The modification of an e-scooter is a first for the customizer scene, which demanded respect from the industrial designer and director of a product design and multimedia school: “I even took an extra training course, but we never touched on electronics,” said Rolf Reick, known since 2003 as the “father” of the BMW Bobber, when he built Germany’s custom bike of the year.
Reick, born in 1963, whose “childlike curiosity” takes him down “the road less traveled,” has long wanted to customize an electric vehicle. He’s excited to be the first person to take on the challenge. He was determined for the renovation to show the appealing contrast of something new within something old: “It’s about taking away people’s reservations with electronic vehicles. I’m showing them what they already know: an exterior with an old-school look – but built around new technology.”
First, however, he celebrated the art of omission he’s known for by removing the original casing. He then lowered the vehicle, taking out the shock absorbers to make it rigid. He installed a slick in the back and stub handlebars in the front, followed by the old-school casing, which only covers half of the scooter, leaving the other half bare. “So you can see right away what it is: an e-bike,” says Reick. At the same time, he promises: “This is a real Reick scooter – rough, raw and unpolished.”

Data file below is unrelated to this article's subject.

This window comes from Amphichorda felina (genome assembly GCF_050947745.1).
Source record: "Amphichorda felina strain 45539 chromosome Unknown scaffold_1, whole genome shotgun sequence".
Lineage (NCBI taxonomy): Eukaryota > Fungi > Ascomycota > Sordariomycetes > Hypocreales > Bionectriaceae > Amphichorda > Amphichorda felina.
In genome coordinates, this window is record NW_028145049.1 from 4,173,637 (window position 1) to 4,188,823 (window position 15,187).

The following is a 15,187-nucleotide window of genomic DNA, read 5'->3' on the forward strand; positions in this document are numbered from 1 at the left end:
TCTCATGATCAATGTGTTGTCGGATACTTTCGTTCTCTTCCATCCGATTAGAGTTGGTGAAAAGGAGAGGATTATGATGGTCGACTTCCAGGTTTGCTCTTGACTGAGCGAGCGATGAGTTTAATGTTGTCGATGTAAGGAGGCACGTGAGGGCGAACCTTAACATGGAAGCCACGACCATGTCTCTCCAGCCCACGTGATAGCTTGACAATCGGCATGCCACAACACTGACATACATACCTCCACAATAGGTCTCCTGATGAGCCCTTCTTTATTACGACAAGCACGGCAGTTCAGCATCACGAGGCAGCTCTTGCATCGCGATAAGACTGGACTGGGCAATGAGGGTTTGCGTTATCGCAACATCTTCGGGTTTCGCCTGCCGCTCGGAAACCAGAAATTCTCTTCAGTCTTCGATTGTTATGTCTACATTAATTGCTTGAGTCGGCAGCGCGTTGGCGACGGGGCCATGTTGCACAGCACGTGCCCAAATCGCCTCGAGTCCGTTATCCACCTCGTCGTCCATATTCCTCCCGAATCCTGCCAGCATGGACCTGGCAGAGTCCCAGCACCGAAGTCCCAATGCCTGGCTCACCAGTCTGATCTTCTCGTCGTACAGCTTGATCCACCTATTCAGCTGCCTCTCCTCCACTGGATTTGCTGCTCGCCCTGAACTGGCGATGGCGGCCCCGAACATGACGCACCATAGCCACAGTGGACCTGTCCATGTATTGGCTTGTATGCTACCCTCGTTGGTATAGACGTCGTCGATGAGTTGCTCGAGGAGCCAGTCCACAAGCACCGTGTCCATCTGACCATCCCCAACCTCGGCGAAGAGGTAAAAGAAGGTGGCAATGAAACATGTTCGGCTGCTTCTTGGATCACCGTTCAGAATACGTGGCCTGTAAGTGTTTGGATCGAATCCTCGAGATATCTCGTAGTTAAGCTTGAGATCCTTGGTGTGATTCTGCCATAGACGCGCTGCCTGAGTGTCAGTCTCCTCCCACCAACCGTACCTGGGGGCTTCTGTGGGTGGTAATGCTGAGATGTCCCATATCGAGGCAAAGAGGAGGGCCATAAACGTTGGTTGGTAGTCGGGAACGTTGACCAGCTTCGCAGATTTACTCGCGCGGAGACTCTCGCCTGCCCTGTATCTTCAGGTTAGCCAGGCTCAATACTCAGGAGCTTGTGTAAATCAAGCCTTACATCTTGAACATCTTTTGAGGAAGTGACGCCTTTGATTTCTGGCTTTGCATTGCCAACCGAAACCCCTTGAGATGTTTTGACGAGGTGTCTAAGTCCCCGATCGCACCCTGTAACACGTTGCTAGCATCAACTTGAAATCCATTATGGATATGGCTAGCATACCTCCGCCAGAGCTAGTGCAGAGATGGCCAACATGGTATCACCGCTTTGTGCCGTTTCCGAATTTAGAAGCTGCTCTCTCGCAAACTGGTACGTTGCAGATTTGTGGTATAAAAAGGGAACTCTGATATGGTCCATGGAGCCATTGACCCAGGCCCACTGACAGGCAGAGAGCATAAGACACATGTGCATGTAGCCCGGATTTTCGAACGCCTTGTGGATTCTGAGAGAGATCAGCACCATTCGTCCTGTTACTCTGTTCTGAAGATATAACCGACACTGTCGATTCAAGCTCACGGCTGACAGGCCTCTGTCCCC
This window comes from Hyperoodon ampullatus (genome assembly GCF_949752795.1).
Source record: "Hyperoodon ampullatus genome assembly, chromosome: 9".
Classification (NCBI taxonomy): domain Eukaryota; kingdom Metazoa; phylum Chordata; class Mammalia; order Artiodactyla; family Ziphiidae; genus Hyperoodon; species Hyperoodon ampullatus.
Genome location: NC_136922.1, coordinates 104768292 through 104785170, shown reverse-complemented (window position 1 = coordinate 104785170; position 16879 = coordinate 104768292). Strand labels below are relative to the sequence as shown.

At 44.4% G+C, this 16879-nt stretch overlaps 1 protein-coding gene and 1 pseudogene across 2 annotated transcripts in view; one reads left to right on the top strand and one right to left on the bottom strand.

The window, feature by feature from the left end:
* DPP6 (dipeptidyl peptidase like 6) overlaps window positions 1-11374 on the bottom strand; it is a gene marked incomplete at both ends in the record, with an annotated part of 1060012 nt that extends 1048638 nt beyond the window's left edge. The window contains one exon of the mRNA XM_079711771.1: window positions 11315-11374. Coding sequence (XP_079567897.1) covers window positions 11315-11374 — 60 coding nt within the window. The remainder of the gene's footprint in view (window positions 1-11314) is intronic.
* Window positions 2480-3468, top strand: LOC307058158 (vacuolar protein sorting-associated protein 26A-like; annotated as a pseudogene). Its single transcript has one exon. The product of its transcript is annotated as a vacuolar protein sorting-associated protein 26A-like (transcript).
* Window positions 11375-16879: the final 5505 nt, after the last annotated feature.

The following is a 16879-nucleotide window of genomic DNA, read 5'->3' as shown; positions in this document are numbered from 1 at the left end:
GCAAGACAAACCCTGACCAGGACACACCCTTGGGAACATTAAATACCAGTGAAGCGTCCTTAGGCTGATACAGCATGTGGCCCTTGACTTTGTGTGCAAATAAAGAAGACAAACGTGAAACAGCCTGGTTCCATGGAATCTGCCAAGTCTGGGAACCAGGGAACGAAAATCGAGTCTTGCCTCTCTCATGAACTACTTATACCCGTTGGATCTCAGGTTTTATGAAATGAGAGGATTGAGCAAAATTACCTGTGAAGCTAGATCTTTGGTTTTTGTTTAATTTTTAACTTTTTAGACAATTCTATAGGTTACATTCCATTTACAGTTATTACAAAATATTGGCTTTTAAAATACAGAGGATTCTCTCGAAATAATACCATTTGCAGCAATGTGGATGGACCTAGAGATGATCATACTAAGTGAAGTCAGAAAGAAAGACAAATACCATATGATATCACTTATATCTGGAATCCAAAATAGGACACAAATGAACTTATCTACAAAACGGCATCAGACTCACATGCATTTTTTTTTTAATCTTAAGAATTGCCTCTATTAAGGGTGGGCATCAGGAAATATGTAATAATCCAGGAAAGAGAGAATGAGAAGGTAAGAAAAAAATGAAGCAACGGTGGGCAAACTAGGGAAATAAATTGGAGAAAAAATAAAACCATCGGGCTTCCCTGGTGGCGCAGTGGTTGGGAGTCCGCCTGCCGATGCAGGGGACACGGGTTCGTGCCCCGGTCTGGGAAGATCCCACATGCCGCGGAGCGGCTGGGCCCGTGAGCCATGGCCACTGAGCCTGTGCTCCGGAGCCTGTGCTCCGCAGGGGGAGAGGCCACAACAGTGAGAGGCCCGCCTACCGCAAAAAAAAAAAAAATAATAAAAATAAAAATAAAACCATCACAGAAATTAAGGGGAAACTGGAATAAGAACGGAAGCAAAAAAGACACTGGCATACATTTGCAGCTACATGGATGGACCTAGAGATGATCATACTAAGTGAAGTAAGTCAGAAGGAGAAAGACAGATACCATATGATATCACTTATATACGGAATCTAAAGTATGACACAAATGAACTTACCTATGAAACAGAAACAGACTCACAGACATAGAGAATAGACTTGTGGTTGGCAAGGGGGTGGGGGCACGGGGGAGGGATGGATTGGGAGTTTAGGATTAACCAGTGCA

The scooter, named E-LisaBad after his grandmother, has been presented at the Pure&Crafted Festival – Reick’s ideal setting, not least because of the music that will be played there: “It’s handmade in a sense, but also electric. The perfect soundtrack for my C evolution.”
After the Pure&Crafted Festival, Reick will move on to one of the most important sprint events of Europe, Glamseck 101, where he will premiere his self-initiated “StarrWars” rigid frame sprint. He’s expecting strong chances on the 1/8-mile dragstrip: “Its acceleration through the direct power transmission is what fascinates me about the C evolution.” Which means the scooter may be rough, raw and unpolished in terms of more than just looks – Reick hopes it’s also “superfast.”
all images courtesy of BMW Motorrad